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MiFID II Update: Reversion to the mean?

Insights

Following last summer’s proposed changes to the unbundling rules under MiFID II, the European Commission published its final amendments in February. These amendments enable investors to bundle payments for research and execution, where the research is on issuers with a market cap of less than €1 billion over 36 months.

There has been a mix of reactions within the buy side and research provider communities. Most commonly, there has been a general view that, while there was clear anticipation for rule changes, the scale of response by regulators was much lower than expected by market participants – and many buy side firms in particular feeling that the changes did not address the “unexpected consequences” of unbundling – particularly in the context of impeding smaller buy side managers and overly benefiting larger incumbents. 

Over eight months on from the initial proposal, there is still considerable uncertainty around what the changes mean, how market participants are responding and the future for unbundling.

In this brief, I summarise insights gathered from a recent market survey to answer some of these questions.

 

MiFID II: Where are we now?

Research budgets fell in the first two years after MiFID II was introduced and have since stabilised.

In the US, where research continues to be primarily paid for through CSAs, there has been a fall in budget allocations to traditional research providers over the past 12 months, as buy side firms look to “find a home” for alternative data and ESG services. I expect that trend to follow to Europe, as the demand for “alt data” rises.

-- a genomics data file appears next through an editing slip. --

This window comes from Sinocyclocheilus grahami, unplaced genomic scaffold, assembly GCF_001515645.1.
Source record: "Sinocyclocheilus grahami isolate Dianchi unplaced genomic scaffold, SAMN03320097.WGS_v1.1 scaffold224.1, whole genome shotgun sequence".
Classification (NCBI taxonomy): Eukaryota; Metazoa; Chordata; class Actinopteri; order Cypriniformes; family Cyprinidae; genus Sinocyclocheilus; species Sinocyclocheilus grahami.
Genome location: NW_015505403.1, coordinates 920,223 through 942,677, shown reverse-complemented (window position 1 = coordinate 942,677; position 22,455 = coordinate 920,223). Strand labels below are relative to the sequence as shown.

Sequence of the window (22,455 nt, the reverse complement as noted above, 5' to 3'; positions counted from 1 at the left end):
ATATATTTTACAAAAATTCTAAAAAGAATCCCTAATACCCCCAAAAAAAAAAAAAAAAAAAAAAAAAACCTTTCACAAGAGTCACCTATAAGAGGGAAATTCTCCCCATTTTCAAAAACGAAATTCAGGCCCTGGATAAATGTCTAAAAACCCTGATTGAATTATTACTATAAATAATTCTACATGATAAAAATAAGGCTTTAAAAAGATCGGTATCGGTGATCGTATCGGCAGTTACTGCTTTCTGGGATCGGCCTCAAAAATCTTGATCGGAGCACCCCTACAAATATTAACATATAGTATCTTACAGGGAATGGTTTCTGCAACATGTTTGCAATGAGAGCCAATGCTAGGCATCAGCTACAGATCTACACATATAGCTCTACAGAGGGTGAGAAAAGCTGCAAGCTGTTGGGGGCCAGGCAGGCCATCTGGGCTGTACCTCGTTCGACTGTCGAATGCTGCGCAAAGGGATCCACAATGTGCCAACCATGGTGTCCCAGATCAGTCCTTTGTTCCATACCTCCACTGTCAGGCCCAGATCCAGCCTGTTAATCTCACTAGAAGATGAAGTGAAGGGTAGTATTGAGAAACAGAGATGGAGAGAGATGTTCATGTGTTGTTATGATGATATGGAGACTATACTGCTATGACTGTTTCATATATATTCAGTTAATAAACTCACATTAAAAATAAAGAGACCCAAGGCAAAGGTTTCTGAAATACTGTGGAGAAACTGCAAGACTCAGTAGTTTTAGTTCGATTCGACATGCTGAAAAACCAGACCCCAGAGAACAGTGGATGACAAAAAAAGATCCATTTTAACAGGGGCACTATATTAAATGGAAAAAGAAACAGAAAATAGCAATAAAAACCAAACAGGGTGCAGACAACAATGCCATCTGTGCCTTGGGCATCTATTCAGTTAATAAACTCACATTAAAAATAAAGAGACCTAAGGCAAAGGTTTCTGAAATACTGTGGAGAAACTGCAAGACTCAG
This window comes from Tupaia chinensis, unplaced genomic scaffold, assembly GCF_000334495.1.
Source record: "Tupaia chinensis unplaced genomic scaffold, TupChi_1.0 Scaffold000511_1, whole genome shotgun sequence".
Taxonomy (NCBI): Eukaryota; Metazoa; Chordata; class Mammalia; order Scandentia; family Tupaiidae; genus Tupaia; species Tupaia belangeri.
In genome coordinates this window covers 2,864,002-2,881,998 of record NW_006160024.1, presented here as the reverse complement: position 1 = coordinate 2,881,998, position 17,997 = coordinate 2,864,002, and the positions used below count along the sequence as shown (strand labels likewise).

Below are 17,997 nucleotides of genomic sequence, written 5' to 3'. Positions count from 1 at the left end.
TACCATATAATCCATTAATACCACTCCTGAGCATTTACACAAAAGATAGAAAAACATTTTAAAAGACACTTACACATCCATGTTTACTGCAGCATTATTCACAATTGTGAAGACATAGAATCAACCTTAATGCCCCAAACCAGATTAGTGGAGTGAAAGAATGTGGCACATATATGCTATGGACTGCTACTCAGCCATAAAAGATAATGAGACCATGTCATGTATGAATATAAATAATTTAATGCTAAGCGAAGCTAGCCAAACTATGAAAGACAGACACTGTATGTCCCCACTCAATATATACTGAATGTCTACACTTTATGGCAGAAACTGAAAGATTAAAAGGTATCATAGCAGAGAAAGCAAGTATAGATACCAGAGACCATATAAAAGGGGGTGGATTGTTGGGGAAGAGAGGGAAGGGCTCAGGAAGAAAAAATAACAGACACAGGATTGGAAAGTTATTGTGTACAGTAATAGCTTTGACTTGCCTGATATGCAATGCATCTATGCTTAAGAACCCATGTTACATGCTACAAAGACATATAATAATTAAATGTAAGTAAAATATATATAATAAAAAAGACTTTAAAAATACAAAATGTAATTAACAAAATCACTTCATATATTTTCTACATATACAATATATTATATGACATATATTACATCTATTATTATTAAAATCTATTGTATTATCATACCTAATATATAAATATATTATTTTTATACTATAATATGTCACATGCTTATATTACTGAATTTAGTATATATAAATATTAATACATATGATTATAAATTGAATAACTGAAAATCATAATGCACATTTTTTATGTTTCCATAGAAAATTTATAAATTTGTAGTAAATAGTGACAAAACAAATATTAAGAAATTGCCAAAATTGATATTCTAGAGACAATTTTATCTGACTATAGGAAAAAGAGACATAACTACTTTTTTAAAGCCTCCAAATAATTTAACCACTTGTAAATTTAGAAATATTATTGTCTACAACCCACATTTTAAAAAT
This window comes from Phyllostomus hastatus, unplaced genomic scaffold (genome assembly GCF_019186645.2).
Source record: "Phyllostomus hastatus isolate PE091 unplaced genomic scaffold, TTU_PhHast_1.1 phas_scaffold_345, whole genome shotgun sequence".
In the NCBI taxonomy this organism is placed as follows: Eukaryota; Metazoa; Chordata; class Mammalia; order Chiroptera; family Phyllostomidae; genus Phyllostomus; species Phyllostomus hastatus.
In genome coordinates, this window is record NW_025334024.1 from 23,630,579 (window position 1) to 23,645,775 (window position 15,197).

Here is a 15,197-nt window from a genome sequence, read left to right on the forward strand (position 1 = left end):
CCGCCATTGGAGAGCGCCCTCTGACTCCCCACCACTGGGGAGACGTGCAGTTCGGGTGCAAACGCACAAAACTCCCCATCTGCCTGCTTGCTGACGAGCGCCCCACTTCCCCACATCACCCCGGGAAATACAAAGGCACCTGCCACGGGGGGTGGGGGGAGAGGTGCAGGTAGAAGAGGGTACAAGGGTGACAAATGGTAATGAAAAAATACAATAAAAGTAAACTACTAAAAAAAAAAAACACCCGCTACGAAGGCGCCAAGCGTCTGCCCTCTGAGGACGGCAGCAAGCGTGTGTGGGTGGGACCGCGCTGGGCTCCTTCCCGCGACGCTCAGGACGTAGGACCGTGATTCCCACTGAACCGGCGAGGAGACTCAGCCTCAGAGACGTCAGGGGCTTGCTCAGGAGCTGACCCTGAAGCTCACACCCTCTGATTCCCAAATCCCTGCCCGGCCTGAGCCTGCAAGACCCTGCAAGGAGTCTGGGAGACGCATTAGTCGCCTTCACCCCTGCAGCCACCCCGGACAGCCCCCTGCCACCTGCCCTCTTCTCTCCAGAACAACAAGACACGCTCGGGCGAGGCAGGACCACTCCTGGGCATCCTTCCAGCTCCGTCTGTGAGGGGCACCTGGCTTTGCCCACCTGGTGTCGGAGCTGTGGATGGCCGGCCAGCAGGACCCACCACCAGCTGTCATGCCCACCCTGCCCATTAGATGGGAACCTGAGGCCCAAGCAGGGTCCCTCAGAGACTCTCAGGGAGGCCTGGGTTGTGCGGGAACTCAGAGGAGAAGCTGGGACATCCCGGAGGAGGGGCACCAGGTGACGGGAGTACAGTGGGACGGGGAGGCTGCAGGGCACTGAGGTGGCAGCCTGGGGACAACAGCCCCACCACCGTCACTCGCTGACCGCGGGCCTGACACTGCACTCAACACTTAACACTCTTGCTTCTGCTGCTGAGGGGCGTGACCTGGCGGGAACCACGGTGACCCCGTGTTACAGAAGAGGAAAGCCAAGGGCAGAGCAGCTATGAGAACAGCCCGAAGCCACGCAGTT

In Europe, there is a general acceptance that the new status quo is fixed – and firms paying for research via P&L will not re-engage with asset owners to change this, yet there is curiosity around the implications of the carve out. In particular, French and German Investment Managers – where there are a disproportionately high number of Small/Mid Cap Equity funds – are keen to see if there were opportunities to expand research availability, or reduce costs through implementation of the provision. However, they were waiting to see national interpretation and ratification before acting on the changes, with a view to incorporating any operational or budgetary considerations in 2022.

UK buy side firms surveyed viewed the carve-out to be a European regulation not directly related to UK domiciled entities – the view was that the original principle and implementation of unbundling rules should be continued to be adhered to. 

  • Sell side firms surveyed, while keen to explore opportunities, had not made significant moves to re-bundle research services and cited a number of impediments
  • Internal compliance approval processes to manage carve outs
  • The lack of productisation/tagging to effectively identify which research reports and services would be subject to carve out
  • The unwillingness of buy side firms to add further complexity the research valuation, client tiering and payment process – where some services would be charged for via bundled commission and some via invoicing

Conclusion

While there has been some evidence linking declines in small and mid-cap research coverage with unbundling, the rules to re-bundle such services have received a muted response thus far.

Buy side firms are focused on expanding the range of research services used to inform the investment process (such as alt data and ESG). Sell side firms are concentrating their efforts on better customer servicing, through segmentation of clients, the ability of sales and research professionals to benefit from the influx of new user behaviour data received as services went online during the pandemic and in planning for the post pandemic digital-first “new normal”. 

  

If you would like to learn more about how your firm can respond faster to the emerging trends with smarter engagement software from Singletrack, please get in touch: info@singletrack.com

Cath Rawcliffe

Cath Rawcliffe

Published: 27/04/2021